The legal reforms are in two notices that seek to reduce risk to officer’s lives, end a longstanding Jim Crow oppression upheld by the activist judiciary in Tennessee and to restore the authority of black-letter statutes that are “enforced” with disregard to the bill of rights. Both notices on illegal arrests are fresh grounds for litigation and add to the legal liability for the county the element of aggravation and malice. In one false arrest, the sheriff’s office stole a working man’s truck without any legal process.

Hamilton County awakening

Commission member Katherlyn Geter says the George Floyd slaying brought “an awakening” in the city and country regarding systemic racism “that go back way back when.” Her view is public safety is more than just what deputies do. It is implied in social services, more funding for the state factory school, access to healthcare, “good jobs in our county and city,” economic policies, housing policies, etc. In other, public well-being with a strong presence of social welfare organizations.

“When you have a break in a contract, you have to pay damages,” she says. Mrs. Geter sees “basically breach in contract” between state and the people. “Our policies and systems, they have broken the contract with people of color.”

She proposes “for us to be proactive and to be intentional,” to own racial injustices and “work on reconciliation” which means to engage and have tough conversations with people of the other race. 

David Sharpe says there should be open public forums on reforms and there is “significant room to improve” in the operation of the department to avoid exacerbating the racial animus. He wants to start at the “8 can’t wait” reforms (8cantwait.org), and announces a meeting for June 19 — online at 10.

Commission members Sharpe, Chip Henderson and Warren Mackey want the members of the public to have their say in a week of 10 days of protests. Sabrina Smedley makes a negative comment about redundancy among the speakers.

‘Abstract and arbitrary’

Unity group, a civil rights group comprised mostly of African-Americans, is angry at the way the public is treated.

“Today’s action by the Hamilton County Commission was outright preemption and will serve as a Fannie Lou Hamer moment for this community. At a time when citizens are peacefully participating in civil disobedience, on top of a global pandemic that has exacerbated the economic prospects of an untold score of individuals, to limit public discourse on these and other vital topics was abstract and arbitrary.  Many who tried to give comments during the session were denied this fundamental aspect of democracy.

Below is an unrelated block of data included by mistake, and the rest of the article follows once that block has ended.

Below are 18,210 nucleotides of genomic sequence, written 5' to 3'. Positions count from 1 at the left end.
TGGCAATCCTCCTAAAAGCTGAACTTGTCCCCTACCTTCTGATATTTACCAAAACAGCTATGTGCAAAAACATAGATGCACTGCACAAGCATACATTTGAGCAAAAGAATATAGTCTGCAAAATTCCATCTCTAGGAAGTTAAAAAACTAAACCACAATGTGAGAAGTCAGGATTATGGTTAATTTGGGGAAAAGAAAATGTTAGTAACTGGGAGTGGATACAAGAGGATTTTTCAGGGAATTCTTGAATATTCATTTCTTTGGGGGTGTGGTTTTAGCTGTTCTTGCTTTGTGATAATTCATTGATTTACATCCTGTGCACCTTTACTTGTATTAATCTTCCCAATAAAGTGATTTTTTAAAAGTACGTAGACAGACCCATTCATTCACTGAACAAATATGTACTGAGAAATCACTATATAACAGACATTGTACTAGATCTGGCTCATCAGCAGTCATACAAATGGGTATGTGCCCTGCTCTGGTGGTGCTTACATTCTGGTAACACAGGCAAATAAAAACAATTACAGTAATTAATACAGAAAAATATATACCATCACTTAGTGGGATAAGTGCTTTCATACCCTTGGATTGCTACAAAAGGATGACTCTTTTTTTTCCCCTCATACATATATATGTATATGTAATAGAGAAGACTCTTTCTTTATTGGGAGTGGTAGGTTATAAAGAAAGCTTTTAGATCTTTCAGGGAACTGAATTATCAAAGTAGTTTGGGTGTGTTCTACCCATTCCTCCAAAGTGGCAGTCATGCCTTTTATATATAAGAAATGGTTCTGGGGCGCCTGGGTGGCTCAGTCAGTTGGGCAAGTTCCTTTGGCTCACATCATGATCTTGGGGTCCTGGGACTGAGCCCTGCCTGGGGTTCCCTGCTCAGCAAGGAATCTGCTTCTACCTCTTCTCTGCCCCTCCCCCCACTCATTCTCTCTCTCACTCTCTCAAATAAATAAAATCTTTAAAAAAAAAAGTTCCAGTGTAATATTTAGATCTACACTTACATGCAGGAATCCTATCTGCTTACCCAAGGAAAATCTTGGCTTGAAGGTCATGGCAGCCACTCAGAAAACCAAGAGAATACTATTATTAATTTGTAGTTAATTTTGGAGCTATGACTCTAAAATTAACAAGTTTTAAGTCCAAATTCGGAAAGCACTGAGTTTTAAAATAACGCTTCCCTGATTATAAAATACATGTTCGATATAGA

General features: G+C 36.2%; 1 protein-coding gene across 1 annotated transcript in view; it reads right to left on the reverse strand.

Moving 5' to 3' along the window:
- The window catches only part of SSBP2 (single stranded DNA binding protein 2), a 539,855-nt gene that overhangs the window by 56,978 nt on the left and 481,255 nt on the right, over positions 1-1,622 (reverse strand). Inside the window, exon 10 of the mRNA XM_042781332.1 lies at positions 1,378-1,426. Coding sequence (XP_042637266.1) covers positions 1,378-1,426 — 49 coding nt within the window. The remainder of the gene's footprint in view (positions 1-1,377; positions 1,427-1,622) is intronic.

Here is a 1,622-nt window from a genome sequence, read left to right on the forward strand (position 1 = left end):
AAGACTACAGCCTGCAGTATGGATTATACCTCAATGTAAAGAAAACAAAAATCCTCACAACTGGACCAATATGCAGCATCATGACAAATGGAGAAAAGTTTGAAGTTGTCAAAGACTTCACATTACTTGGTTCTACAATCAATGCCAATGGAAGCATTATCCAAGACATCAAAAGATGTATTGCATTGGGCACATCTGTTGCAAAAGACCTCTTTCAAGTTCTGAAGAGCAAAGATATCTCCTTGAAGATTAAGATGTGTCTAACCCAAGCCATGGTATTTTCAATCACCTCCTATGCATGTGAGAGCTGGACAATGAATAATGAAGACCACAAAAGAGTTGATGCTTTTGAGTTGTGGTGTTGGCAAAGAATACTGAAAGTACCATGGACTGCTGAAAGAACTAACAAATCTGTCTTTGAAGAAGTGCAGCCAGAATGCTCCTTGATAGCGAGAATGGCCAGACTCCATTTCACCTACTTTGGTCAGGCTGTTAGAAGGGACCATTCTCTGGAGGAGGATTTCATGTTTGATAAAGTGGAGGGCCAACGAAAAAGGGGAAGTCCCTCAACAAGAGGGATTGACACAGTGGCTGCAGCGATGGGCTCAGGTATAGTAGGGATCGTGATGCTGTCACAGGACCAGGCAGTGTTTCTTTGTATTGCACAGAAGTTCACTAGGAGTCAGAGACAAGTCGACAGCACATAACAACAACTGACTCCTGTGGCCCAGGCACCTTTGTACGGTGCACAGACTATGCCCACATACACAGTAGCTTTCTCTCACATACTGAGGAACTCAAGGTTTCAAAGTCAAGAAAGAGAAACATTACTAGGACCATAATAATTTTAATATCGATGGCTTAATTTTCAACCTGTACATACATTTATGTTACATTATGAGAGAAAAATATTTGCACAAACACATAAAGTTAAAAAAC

“This was not an occasion when a singular group formerly petitioned to air a grievance or perpetuate a stated position.”

The commission’s cavalier disregard of those not making the cut is a contrast to the way in which city council took public comment Tuesday. 

The city budget discussion was overseen by Carol Berz, who runs a reconciliation service. She has a warm and enveloping manner, and for seven hours she held on for those who spoke, in a most gracious and considerate way, though no doubt  she and the eight other council members were worn to a frazzle. Dr. Berz chopped many for passing their time.

 Unity group Sherman Matthews and Eric Adkins go on to say:

“The Hamilton County Commission was derelict in their duty” to lop the public tongue.

 After a brief review of the American political scene, including the CV-19 depression and the killing of George Floyd, the Unity statement cites the claim of the rule of law.

“These morally imperative topics merited our full attention, and to choose to be ambivalent to these questions is likened to striking the albatross. Our government still operates under the will of the people, the rule of law and the consent of the governed, and the people deserve to be heard.”

Says Mrs. Smedley: “I really have to look up and focus on the positive. *** As a Christian, I am committed to praying for our country our nation, and to pray that somehow we find peace and unite as nation and that the evil that is out there be exposed and dealt with swiftly.”

The Tulis Report is 1 p.m. weekdays, live and lococentric.